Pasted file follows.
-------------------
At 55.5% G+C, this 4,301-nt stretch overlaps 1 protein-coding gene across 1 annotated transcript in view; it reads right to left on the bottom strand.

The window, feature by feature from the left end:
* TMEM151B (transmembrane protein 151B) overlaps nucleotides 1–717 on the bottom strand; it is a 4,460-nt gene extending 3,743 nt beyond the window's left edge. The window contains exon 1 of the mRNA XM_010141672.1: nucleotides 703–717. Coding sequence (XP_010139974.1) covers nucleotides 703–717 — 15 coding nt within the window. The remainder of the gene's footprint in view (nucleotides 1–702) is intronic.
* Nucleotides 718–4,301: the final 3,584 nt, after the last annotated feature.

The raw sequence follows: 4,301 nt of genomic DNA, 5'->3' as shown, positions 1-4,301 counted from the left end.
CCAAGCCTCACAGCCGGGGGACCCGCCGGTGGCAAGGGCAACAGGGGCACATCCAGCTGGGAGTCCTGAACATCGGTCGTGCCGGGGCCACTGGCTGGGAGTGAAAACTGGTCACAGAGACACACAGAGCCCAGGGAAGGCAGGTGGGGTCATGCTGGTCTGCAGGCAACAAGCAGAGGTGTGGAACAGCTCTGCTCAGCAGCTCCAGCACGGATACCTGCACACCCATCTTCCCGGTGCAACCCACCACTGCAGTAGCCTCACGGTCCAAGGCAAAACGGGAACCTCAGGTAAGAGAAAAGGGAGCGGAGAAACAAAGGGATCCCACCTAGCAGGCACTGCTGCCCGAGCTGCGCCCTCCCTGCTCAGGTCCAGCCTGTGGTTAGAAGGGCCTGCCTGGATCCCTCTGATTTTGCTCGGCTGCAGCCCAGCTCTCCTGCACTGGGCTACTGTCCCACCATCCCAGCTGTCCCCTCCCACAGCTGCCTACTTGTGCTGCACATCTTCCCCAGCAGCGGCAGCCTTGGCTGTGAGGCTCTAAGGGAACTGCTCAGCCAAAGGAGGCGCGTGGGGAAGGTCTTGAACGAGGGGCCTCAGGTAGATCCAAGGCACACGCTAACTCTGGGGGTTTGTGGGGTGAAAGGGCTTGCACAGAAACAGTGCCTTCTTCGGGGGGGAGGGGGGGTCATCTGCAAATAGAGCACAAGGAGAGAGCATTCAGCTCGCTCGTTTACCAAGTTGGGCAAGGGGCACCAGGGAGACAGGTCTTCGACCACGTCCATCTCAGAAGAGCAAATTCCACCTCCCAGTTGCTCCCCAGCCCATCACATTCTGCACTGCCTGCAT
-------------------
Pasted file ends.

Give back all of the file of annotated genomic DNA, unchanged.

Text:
At 55.5% G+C, this 4,301-nt stretch overlaps 1 protein-coding gene across 1 annotated transcript in view; it reads right to left on the bottom strand.

The window, feature by feature from the left end:
* TMEM151B (transmembrane protein 151B) overlaps nucleotides 1–717 on the bottom strand; it is a 4,460-nt gene extending 3,743 nt beyond the window's left edge. The window contains exon 1 of the mRNA XM_010141672.1: nucleotides 703–717. Coding sequence (XP_010139974.1) covers nucleotides 703–717 — 15 coding nt within the window. The remainder of the gene's footprint in view (nucleotides 1–702) is intronic.
* Nucleotides 718–4,301: the final 3,584 nt, after the last annotated feature.

The raw sequence follows: 4,301 nt of genomic DNA, 5'->3' as shown, positions 1-4,301 counted from the left end.
CCAAGCCTCACAGCCGGGGGACCCGCCGGTGGCAAGGGCAACAGGGGCACATCCAGCTGGGAGTCCTGAACATCGGTCGTGCCGGGGCCACTGGCTGGGAGTGAAAACTGGTCACAGAGACACACAGAGCCCAGGGAAGGCAGGTGGGGTCATGCTGGTCTGCAGGCAACAAGCAGAGGTGTGGAACAGCTCTGCTCAGCAGCTCCAGCACGGATACCTGCACACCCATCTTCCCGGTGCAACCCACCACTGCAGTAGCCTCACGGTCCAAGGCAAAACGGGAACCTCAGGTAAGAGAAAAGGGAGCGGAGAAACAAAGGGATCCCACCTAGCAGGCACTGCTGCCCGAGCTGCGCCCTCCCTGCTCAGGTCCAGCCTGTGGTTAGAAGGGCCTGCCTGGATCCCTCTGATTTTGCTCGGCTGCAGCCCAGCTCTCCTGCACTGGGCTACTGTCCCACCATCCCAGCTGTCCCCTCCCACAGCTGCCTACTTGTGCTGCACATCTTCCCCAGCAGCGGCAGCCTTGGCTGTGAGGCTCTAAGGGAACTGCTCAGCCAAAGGAGGCGCGTGGGGAAGGTCTTGAACGAGGGGCCTCAGGTAGATCCAAGGCACACGCTAACTCTGGGGGTTTGTGGGGTGAAAGGGCTTGCACAGAAACAGTGCCTTCTTCGGGGGGGAGGGGGGGTCATCTGCAAATAGAGCACAAGGAGAGAGCATTCAGCTCGCTCGTTTACCAAGTTGGGCAAGGGGCACCAGGGAGACAGGTCTTCGACCACGTCCATCTCAGAAGAGCAAATTCCACCTCCCAGTTGCTCCCCAGCCCATCACATTCTGCACTGCCTGCAT